Philanthropy for Kids: Nurturing a Giving Family

kids putting hands together to give volunteer work togetherI’ve been wondering about how to explore the concept of philanthropy with my kids. I realize that such a large concept feels sort of intangible.

In one of my early blog posts, I explore the definition of philanthropy. But I now realize it goes beyond just giving your time, talent and treasure.

The concept of philanthropy encompasses how you choose to manifest your values to the world. Philanthropic advisor Sarah Hopper really hit the nail on the head when she explained this to me.

Hopper used to work for the Seattle Foundation for about 10 years before she branched out to start her own business. During the initial process of identifying her new niche in the world of finance, she spent several months meeting with many financial advisors and asking them what was missing. A common theme emerged from these conversations: Helping couples involve their children in the process of philanthropy.

In her business, Sound Philanthropy, Hopper helps clients articulate their purpose for giving. Ultimately, this leads to the development of an operational plan to make this vision happen.

Hopper and I chatted over a snack, and we explored some ways in which families can start the process of integrating philanthropy into their home life.

Create traditions in your home

Philanthropic actions can be inspired by simple traditions. For example, when the holiday season is over, Hopper and her family take their Christmas tree to the woods and decorate it with apples and pine cones covered with peanut butter for the animals to eat. The kids love animals and this is a way for them to demonstrate their caring and empathy for animals in the wild. In my family, we do gratitudes every week and during the holidays we write notes of appreciation to each family member.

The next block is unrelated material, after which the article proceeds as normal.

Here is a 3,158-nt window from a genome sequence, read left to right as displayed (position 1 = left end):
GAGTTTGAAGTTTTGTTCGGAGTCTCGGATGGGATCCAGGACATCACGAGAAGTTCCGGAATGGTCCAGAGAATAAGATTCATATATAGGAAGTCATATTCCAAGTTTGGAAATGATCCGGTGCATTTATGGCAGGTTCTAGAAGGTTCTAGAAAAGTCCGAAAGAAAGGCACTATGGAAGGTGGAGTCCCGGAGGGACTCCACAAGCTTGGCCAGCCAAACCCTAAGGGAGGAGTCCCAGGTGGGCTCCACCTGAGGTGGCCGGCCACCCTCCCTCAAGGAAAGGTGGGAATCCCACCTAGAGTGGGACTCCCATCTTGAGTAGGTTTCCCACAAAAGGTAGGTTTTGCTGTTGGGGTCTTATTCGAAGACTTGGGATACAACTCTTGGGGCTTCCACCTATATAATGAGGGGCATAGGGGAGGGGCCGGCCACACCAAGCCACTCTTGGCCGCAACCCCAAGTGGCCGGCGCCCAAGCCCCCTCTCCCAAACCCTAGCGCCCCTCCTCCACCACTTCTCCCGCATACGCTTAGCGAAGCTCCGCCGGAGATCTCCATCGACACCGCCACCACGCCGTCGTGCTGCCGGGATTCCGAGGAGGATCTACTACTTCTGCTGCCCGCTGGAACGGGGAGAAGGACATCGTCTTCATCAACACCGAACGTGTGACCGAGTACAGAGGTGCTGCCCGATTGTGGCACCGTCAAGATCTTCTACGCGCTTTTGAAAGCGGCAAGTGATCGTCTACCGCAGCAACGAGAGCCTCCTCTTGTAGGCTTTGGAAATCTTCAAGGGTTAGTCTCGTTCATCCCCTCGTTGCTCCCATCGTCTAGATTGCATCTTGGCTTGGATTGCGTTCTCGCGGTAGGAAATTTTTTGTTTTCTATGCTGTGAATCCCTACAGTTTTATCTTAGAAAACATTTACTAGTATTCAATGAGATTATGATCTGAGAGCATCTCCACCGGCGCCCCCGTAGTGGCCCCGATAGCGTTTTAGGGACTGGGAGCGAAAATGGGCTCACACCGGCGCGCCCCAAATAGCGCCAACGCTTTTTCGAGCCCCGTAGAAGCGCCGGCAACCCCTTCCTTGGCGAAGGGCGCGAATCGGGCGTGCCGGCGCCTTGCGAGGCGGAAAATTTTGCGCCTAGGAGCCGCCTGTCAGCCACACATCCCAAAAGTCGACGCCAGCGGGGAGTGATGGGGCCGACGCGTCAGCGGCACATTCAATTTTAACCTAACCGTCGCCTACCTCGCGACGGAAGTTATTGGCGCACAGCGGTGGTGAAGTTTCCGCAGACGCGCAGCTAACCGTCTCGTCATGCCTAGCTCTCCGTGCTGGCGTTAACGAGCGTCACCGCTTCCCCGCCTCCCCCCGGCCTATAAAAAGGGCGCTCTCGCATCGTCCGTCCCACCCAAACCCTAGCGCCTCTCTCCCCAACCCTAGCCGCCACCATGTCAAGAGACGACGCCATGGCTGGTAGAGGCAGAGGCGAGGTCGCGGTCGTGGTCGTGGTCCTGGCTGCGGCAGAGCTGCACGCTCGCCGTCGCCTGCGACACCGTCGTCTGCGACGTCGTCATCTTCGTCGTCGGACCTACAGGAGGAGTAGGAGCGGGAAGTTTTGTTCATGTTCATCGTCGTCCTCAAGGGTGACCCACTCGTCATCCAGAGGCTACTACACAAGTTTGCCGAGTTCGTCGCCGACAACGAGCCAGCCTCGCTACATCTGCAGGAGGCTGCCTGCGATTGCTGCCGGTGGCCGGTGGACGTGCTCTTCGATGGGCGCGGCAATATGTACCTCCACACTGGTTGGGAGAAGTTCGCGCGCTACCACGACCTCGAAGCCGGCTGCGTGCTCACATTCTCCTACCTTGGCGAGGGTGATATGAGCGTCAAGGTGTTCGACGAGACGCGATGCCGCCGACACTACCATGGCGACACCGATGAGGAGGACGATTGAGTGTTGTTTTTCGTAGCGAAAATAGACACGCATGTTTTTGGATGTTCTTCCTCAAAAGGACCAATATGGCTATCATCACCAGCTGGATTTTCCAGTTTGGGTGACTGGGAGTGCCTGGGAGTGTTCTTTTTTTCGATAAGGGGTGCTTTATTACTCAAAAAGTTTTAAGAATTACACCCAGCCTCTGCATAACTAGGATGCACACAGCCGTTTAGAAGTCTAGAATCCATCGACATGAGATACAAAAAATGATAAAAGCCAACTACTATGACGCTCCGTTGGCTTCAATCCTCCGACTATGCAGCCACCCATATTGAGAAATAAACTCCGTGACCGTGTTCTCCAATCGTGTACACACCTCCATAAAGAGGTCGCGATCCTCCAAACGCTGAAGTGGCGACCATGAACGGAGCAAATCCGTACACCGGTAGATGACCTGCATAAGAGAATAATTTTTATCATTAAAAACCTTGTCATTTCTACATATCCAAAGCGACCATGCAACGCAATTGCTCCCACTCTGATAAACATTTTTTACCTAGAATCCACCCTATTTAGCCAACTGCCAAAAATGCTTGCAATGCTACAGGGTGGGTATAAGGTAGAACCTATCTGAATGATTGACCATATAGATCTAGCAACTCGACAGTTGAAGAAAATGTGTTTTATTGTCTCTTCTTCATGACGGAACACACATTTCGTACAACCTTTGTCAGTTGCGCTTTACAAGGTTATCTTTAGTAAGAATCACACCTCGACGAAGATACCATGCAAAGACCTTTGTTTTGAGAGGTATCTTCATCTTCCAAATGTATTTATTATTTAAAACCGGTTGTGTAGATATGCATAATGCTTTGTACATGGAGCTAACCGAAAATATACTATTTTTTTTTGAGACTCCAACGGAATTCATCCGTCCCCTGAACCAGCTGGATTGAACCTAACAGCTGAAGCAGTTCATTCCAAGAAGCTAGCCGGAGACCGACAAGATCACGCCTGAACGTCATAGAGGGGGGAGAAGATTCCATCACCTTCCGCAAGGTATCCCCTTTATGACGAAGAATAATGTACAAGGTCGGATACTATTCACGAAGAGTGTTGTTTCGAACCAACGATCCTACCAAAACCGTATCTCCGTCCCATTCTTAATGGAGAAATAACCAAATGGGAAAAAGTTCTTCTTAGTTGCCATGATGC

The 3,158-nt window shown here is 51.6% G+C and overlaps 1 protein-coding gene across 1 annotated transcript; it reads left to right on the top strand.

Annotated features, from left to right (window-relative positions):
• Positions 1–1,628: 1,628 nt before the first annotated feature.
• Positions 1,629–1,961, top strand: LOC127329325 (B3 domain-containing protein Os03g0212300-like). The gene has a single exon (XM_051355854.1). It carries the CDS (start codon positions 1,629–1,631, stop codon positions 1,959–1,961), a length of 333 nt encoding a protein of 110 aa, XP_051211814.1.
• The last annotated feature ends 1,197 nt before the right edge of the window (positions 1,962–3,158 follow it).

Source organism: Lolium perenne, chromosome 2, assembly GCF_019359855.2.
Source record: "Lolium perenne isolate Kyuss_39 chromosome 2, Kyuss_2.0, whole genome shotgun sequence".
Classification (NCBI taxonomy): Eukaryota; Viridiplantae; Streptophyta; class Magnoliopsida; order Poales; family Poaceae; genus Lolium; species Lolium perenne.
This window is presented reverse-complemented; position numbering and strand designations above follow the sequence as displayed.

Tell stories and share experiences

Parents are so busy focusing on their children, making sure they get enough to eat, enough sleep, good education, etc. that they often forget to share their own daily experiences with the family. “Instilling values in kids happens in a series of small conversations over time,” Hopper emphasizes. “Let them know what you do in the world — be more transparent,” she adds.

Looking back at my childhood, I am reminded that my father wrote many, many letters in support of scientists who were involved in human-rights activities. Even then, I remember thinking it was pretty neat that he actually cared about activists halfway around the world speaking out about something they believed in.

Begin financial education early

The concept of share, save, spend can be introduced to children when they are young. It is also important to examine your own relationship to money and how it influences your world view and decision-making processes.

Lemonade stand sign for hurricane reliefParticipate in random acts of kindness

The way we interact with others in the community cultivates compassion and provides wonderful role modeling for children. And it can be so simple: bringing a sick neighbor a meal, holding the door open for people, or offering to watch a friend’s child.

Engage in volunteer activities

Focus on age-appropriate opportunities that resonate with children. Kids often have a hard time relating to the larger issues of homelessness or hunger, so starting small can help to make these concepts more tangible. Participating in a food drive or collecting warm clothing for example.

Find mentors

It takes a village to nurture and educate a child. Find someone you trust to help guide your children. Aunts/uncles, friends, religious leaders, coaches, grandparents are all good resources. Parents can’t and shouldn’t do it all! A caring adult other than a parent is an important developmental asset that ensures a healthy and thriving young person.

Make sure kids have a voice in the process

This means you may have to let go of what you want for them and your own beliefs. Kids have wonderful perspectives and need to be heard.

Check out the resource page on Sound Philanthropy. Hopper recommends starting with the “Getting Started” and “Involving Kids” guides.

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